Michael Goldberg, Sauder School of Business – “If it’s at the high end of the market, where much of this foreign stuff is, I don’t care. That’s not a social issue.”

From The Vancouver Sun, 20 Oct 2010, ‘World real estate as intertwined as financial markets’

Real estate markets have become just as interconnected as financial markets, so they can be equally vulnerable to volatile swings in global fortunes, argues Michael Goldberg, dean emeritus at the Sauder School of Business at the University of B.C.
“Local housing markets are certainly very open to invasions of capital from abroad, and these can be disruptive,” Goldberg said in an interview.
“When money flows in, people say, ‘Great, we’re on the world map, isn’t that terrific?’”
However, just as easily as it flows in, Goldberg noted that capital can flow out “as somebody finds the next hot place where you simply have to have a condo in the global marketplace.”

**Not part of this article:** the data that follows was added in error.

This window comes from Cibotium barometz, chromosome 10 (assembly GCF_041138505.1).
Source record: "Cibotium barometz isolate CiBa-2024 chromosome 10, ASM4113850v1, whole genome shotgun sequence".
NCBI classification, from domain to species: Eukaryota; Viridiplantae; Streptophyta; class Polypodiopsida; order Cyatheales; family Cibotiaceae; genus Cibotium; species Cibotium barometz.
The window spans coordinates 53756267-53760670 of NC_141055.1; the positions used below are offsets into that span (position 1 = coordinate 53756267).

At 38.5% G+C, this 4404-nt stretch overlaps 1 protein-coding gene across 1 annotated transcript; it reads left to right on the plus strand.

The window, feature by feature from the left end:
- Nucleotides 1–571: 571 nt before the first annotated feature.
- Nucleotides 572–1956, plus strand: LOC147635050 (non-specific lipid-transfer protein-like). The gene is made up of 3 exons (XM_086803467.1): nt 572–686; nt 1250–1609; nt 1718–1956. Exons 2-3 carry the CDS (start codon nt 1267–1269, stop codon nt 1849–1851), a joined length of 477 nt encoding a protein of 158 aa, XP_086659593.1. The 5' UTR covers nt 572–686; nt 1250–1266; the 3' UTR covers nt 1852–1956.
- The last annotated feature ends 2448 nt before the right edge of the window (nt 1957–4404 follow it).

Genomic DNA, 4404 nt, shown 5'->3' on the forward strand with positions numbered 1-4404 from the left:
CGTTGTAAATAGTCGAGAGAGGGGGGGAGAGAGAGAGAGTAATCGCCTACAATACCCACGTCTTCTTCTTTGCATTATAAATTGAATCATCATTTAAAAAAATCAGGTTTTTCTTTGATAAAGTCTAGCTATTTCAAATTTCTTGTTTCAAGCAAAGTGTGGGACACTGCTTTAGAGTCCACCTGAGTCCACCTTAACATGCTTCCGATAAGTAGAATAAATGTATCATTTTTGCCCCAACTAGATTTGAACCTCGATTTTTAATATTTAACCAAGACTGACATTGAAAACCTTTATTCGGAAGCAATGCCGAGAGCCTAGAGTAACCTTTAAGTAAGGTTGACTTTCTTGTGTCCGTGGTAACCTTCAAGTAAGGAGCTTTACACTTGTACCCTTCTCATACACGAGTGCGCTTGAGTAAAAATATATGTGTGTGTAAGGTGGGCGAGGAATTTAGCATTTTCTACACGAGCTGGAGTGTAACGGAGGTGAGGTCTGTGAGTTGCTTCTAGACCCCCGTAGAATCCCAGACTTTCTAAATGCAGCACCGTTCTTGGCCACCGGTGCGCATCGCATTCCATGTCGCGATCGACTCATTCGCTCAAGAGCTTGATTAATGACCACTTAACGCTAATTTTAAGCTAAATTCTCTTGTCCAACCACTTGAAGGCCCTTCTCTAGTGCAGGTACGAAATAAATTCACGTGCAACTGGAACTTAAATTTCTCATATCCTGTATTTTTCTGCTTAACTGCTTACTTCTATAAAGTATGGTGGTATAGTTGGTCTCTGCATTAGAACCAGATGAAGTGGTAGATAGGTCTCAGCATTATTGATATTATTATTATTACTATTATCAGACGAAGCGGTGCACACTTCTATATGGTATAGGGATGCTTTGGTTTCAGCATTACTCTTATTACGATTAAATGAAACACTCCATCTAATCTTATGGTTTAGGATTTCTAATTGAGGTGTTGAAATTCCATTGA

In the case of Metro Vancouver, Goldberg said he sides with those who do not believe the city is in a bubble, and he is doubtful that the capital flowing into B.C. from investors, such as wealthy buyers from Mainland China, is cause for concern.
“If it’s at the high end of the market, where much of this foreign stuff is, I don’t care,” Goldberg said. “That’s not a social issue.”

—-

VREAA thoughts:
1. We agree with Michael Goldberg regarding potential for foreign outflow. These foreign speculators are dumb momentum players (buy high, hope to sell higher) and they’ll bail as quickly as the local specs when prices start their inevitable plummet. And, yes, they’ll add to the volatility.
2. We disagree with Goldberg regarding side of the bubble divide. We are, most definitely, in a RE bubble. [We’ll list his assertion in the ‘What Bubble?’ sidebar, for future reference.]